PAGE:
Fools for Foos

Denver's a mecca for those mad about foosball.

To those who knew and were related to him, Mares had already shown plenty of commitment to the game. In fact, his commitment was worrisome. "It was all BMX and foosball when I was growing up," he recalls.

Robert was thirteen when the Mares family got its first table. For a while, the table stayed in the living room, the center of the family's life. But even when his mother made an executive decision that the table would be moved to the back porch, the game remained the focal point of Robert's existence.

He was relentless, playing constantly. First he beat his brother. Then his brother's friends, and then everyone in town. He got so he could shoot from anywhere on the table, with any player. He almost never lost. "When I was a kid," he says, "I played a lot of foosball."

Still, it was an eye-opener when Mares went to his first arcade and started competing against guys like Ditto. He did okay, but it wasn't a slam dunk anymore. The next stop was the Tucson bars -- usually Click's Billiards -- where, as luck would have it, the reigning world champ, Randy Stark, a local player, was holding court. Stark took Mares on as a protegé, dragging him along first to local tournaments, then to big national ones. Mares steadily improved.

In 1994, Mares indulged in a rite of passage for any aspiring foosball competitor: He crammed his belongings into his mother's basement and went on the road, sharing a Chevy van with another top player, Terry Moore, who'd financed the wheels with a foosball purse. The two crisscrossed the country, following the national circuit.

They'd finish a weekend tournament in, say, Fremont, California, late Sunday night. Monday was for sleeping in and recovering (foosball is a game for night owls). Then it was back into the van and off to Atlanta for the next big tournament, stopping only at a friend's house here and there for a night of sleep and a few quick practice matches in the guy's game room. They were gone for seven months and covered tens of thousands of miles.

It was worth it. Their success paid their way. "I was living well," Mares recalls, "sending money back to my mom." More important, though, was the effect the constant competition had on his game: "It sharpened me up, gave me an edge."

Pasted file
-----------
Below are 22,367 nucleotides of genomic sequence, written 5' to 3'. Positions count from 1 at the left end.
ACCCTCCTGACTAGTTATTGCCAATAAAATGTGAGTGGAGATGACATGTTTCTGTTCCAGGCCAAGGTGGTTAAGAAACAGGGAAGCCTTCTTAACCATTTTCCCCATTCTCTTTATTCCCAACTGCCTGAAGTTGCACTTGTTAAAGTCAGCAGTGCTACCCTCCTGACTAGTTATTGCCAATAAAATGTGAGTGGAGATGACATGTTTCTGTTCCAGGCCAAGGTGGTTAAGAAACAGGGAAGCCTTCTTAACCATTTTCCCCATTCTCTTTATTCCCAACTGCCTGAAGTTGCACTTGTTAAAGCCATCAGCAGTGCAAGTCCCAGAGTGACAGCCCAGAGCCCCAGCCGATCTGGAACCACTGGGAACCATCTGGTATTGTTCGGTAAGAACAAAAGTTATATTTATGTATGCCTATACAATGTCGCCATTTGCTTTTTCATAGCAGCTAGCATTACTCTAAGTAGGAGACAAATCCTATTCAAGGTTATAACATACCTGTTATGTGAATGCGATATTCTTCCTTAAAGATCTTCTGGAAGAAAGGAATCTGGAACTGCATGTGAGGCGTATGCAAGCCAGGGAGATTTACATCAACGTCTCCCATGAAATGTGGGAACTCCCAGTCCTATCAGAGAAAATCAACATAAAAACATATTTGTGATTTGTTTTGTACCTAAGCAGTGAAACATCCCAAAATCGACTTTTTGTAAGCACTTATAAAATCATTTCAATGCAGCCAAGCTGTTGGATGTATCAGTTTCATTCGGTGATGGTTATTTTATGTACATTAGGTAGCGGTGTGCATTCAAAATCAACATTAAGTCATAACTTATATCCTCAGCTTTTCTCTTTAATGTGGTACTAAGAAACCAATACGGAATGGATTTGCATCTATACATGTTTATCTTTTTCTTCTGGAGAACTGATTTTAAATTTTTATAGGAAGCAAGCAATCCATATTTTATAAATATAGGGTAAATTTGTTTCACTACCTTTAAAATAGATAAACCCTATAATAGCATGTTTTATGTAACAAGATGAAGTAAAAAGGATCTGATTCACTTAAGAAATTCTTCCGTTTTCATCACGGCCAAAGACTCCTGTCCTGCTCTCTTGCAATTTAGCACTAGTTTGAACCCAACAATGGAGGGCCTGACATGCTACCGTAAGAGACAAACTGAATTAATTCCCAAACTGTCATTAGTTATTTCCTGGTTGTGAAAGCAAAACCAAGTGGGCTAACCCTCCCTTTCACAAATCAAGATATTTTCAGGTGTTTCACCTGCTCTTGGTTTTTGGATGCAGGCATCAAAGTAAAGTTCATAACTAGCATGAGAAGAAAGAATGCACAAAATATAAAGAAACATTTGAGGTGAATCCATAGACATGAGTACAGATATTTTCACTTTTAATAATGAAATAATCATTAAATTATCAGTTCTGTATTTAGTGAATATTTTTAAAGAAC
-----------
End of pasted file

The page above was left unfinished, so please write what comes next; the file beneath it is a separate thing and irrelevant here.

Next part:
Since then, Mares has been on a run, winning a major title in each of the past ten years. He still practices at least an hour a day, conducting solo drills on his home table. (All pros have their own table; Bowers owns seven.) In the frantic time leading up to the world championships, held at the end of every summer in Dallas, practice time balloons up to ten hours a day. "The last match is going to be for the championship," Mares says. "You gotta have the stamina."

He's growing up a little: In addition to getting married (to a woman he met at a foosball tournament), these days Mares runs a couple of businesses. But in many ways, foosball is still the biggest part of his life, from the thick callus on his right wrist, to the clinics he gives all over the country, to the regular Saturday-night date at the Cue. At tournaments, Mares is such a well-known figure that organizers pay his fees just to be able to say he'll be there. He is sponsored by a foosball grip-maker.

In 1994, following his cross-country foosball odyssey, Mares was a free bird, at loose ends. He wondered where he would live. In the end, there really was no question: Colorado's mountains were nice, and the weather was swell. But when it came down to it, it was all about the game.

"Foosball was a big part of the decision to come here," he says. "I was a professional already, maybe in the top fifty. But I was ready to take it to the next level. And everybody knows Denver is a great foosball town."

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